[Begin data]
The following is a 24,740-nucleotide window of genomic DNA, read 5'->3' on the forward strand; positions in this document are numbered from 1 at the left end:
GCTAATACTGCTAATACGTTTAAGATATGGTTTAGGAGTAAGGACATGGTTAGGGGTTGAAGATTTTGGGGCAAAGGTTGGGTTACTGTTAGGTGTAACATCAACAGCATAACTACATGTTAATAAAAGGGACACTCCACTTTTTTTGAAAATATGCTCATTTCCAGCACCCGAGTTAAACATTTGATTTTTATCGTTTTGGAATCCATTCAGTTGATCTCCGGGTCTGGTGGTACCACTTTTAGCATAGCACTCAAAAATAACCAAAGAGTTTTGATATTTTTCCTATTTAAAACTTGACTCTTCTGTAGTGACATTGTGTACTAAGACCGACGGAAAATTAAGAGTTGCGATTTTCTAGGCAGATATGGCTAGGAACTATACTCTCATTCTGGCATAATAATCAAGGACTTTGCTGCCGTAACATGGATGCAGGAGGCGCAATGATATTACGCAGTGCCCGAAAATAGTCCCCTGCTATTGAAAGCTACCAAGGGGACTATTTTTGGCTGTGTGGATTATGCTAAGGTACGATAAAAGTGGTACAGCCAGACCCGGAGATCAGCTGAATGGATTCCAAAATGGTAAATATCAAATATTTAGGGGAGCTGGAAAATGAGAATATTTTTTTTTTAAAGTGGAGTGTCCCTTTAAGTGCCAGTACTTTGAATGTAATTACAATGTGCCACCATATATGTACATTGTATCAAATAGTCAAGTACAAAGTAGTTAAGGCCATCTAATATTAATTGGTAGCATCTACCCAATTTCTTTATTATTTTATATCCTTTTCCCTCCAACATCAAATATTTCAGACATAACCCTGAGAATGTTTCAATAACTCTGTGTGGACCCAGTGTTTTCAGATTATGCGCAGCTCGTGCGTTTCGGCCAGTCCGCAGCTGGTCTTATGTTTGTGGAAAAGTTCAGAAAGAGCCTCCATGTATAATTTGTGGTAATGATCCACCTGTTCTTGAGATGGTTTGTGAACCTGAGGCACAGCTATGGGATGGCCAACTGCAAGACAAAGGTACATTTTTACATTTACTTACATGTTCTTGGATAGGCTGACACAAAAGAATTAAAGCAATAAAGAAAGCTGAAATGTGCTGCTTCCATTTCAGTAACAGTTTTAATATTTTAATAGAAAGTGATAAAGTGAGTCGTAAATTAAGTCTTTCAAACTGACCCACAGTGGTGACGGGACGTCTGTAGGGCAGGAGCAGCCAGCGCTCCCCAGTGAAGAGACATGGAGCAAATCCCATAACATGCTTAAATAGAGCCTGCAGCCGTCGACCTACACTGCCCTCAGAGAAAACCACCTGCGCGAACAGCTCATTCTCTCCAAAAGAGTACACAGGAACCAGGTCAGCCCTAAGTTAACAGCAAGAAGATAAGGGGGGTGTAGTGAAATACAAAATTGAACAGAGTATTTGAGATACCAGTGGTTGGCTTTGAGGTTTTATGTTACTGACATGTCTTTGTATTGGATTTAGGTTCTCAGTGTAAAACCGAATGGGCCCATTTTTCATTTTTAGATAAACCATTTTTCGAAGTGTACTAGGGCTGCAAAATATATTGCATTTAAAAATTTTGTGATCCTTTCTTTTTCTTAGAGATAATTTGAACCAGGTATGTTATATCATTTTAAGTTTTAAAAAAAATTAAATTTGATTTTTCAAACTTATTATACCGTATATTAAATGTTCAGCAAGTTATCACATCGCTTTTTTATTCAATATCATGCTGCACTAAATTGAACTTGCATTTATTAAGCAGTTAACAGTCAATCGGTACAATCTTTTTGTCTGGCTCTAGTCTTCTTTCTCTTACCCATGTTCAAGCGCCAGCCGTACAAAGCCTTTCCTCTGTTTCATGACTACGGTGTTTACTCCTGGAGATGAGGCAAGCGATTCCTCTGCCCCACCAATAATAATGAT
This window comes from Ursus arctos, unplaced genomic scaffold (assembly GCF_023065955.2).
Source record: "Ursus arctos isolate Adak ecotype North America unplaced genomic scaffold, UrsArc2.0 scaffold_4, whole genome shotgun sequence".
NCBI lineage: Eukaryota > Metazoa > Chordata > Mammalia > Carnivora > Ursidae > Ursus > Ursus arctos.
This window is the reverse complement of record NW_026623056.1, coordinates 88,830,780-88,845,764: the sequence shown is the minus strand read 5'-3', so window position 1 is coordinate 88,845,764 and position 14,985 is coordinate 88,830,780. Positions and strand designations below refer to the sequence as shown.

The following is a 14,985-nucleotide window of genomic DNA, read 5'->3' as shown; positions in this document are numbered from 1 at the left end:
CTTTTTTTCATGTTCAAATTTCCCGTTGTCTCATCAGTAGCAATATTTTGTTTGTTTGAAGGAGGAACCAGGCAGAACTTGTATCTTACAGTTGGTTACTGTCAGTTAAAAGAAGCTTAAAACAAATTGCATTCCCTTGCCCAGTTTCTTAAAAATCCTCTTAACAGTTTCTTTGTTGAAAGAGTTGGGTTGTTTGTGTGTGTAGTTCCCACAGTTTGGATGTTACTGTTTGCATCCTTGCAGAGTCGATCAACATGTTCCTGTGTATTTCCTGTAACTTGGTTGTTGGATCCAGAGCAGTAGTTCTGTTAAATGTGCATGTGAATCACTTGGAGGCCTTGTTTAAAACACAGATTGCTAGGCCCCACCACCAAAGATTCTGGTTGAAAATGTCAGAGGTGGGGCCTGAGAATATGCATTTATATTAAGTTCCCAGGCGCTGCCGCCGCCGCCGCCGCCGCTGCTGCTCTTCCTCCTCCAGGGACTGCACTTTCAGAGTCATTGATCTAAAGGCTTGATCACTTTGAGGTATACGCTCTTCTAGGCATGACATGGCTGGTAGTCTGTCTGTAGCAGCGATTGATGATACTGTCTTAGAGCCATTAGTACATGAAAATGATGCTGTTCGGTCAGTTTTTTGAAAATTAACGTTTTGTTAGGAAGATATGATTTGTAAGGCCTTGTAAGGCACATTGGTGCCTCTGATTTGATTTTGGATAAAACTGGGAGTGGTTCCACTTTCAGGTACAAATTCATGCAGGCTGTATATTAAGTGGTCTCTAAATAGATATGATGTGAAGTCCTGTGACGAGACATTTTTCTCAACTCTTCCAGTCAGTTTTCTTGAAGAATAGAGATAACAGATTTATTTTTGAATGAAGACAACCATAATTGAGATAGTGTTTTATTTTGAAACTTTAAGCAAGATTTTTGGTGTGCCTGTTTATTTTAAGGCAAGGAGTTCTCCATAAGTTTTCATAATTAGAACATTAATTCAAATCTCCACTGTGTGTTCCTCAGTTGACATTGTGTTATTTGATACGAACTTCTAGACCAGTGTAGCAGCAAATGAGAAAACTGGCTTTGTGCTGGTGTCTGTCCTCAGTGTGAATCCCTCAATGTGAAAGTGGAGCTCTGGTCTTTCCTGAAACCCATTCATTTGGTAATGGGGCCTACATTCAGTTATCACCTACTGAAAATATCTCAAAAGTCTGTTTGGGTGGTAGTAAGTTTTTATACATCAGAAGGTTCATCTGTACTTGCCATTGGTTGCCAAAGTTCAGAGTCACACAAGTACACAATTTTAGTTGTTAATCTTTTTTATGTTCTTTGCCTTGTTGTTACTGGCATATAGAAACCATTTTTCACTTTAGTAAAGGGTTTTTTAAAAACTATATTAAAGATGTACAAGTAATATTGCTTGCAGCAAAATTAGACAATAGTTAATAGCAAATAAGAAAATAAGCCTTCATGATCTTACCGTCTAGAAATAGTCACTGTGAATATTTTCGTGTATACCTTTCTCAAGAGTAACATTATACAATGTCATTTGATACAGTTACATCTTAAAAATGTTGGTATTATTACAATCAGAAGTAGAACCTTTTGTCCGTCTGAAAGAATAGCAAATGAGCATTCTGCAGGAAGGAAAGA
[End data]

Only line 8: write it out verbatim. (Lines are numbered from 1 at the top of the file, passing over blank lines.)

CTTTTTTTCATGTTCAAATTTCCCGTTGTCTCATCAGTAGCAATATTTTGTTTGTTTGAAGGAGGAACCAGGCAGAACTTGTATCTTACAGTTGGTTACTGTCAGTTAAAAGAAGCTTAAAACAAATTGCATTCCCTTGCCCAGTTTCTTAAAAATCCTCTTAACAGTTTCTTTGTTGAAAGAGTTGGGTTGTTTGTGTGTGTAGTTCCCACAGTTTGGATGTTACTGTTTGCATCCTTGCAGAGTCGATCAACATGTTCCTGTGTATTTCCTGTAACTTGGTTGTTGGATCCAGAGCAGTAGTTCTGTTAAATGTGCATGTGAATCACTTGGAGGCCTTGTTTAAAACACAGATTGCTAGGCCCCACCACCAAAGATTCTGGTTGAAAATGTCAGAGGTGGGGCCTGAGAATATGCATTTATATTAAGTTCCCAGGCGCTGCCGCCGCCGCCGCCGCCGCTGCTGCTCTTCCTCCTCCAGGGACTGCACTTTCAGAGTCATTGATCTAAAGGCTTGATCACTTTGAGGTATACGCTCTTCTAGGCATGACATGGCTGGTAGTCTGTCTGTAGCAGCGATTGATGATACTGTCTTAGAGCCATTAGTACATGAAAATGATGCTGTTCGGTCAGTTTTTTGAAAATTAACGTTTTGTTAGGAAGATATGATTTGTAAGGCCTTGTAAGGCACATTGGTGCCTCTGATTTGATTTTGGATAAAACTGGGAGTGGTTCCACTTTCAGGTACAAATTCATGCAGGCTGTATATTAAGTGGTCTCTAAATAGATATGATGTGAAGTCCTGTGACGAGACATTTTTCTCAACTCTTCCAGTCAGTTTTCTTGAAGAATAGAGATAACAGATTTATTTTTGAATGAAGACAACCATAATTGAGATAGTGTTTTATTTTGAAACTTTAAGCAAGATTTTTGGTGTGCCTGTTTATTTTAAGGCAAGGAGTTCTCCATAAGTTTTCATAATTAGAACATTAATTCAAATCTCCACTGTGTGTTCCTCAGTTGACATTGTGTTATTTGATACGAACTTCTAGACCAGTGTAGCAGCAAATGAGAAAACTGGCTTTGTGCTGGTGTCTGTCCTCAGTGTGAATCCCTCAATGTGAAAGTGGAGCTCTGGTCTTTCCTGAAACCCATTCATTTGGTAATGGGGCCTACATTCAGTTATCACCTACTGAAAATATCTCAAAAGTCTGTTTGGGTGGTAGTAAGTTTTTATACATCAGAAGGTTCATCTGTACTTGCCATTGGTTGCCAAAGTTCAGAGTCACACAAGTACACAATTTTAGTTGTTAATCTTTTTTATGTTCTTTGCCTTGTTGTTACTGGCATATAGAAACCATTTTTCACTTTAGTAAAGGGTTTTTTAAAAACTATATTAAAGATGTACAAGTAATATTGCTTGCAGCAAAATTAGACAATAGTTAATAGCAAATAAGAAAATAAGCCTTCATGATCTTACCGTCTAGAAATAGTCACTGTGAATATTTTCGTGTATACCTTTCTCAAGAGTAACATTATACAATGTCATTTGATACAGTTACATCTTAAAAATGTTGGTATTATTACAATCAGAAGTAGAACCTTTTGTCCGTCTGAAAGAATAGCAAATGAGCATTCTGCAGGAAGGAAAGA